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Antiviral Drugs for Seasonal Influenza: Additional Links and Resources

(Current for the 2013-14 Influenza Season)

Antiviral Treatment Recommendations are available.

Neuraminidase Inhibitors

The majority of currently circulating influenza viruses are susceptible to the neuraminidase inhibitor antiviral medications oseltamivir and zanamivir; however, rare sporadic cases of oseltamivir resistant 2009 influenza A (H1N1) and A (H3N2) viruses have been detected worldwide in recent years. Antiviral treatment with oseltamivir or zanamivir is recommended as early as possible for patients with confirmed or suspected influenza who have severe, complicated, or progressive illness; who require hospitalization; or who are at greater risk for influenza-related complications.

  • Oseltamivir (brand name Tamiflu® [521 KB, 27 pages]) is approved for treatment of influenza in persons aged two weeks and older, and for chemoprophylaxis to prevent influenza in people one year of age and older.
  • Zanamivir (brand name Relenza® [501 KB, 30 pages]) is approved to treat flu in people 7 years and older and to prevent influenza in people 5 years and older.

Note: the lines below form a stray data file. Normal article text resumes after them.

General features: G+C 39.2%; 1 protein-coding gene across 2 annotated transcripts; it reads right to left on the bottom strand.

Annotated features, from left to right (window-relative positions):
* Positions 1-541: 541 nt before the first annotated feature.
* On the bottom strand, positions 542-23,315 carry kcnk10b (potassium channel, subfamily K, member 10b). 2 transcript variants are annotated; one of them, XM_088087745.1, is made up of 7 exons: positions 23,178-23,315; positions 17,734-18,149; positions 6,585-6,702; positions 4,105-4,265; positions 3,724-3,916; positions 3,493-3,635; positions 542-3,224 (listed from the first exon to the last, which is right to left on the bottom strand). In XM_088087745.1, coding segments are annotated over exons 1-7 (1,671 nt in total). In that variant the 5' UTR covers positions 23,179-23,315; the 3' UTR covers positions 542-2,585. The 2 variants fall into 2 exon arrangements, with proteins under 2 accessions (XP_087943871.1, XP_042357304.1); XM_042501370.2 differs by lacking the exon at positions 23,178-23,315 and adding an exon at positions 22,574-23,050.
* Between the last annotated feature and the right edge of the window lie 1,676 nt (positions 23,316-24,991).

In recent years, widespread adamantane resistance among influenza A (H3N2) virus strains has made this class of medications less useful clinically. In addition, circulating 2009 H1N1 virus strains are resistant to adamantanes. Therefore, amantadine and rimantadine are not recommended for antiviral treatment or chemoprophylaxis of currently circulating influenza A virus strains. (These medications are active against influenza A viruses but not influenza B viruses.)

  • Amantadine (generic) is approved to treat and prevent only influenza A viruses in people older than 1 year.
  • Rimantadine (Flumadine® [69 KB, 10 pages], generic) is approved to prevent only influenza A virus infection among people older than 1 year. It is approved to treat only influenza A virus infections in people 17 and older.

The CDC’s weekly FluView provides the latest information on antiviral drug resistant isolates collected via routine surveillance in the United States.

Find labels and label updates for approved drug products at Drugs@FDA.


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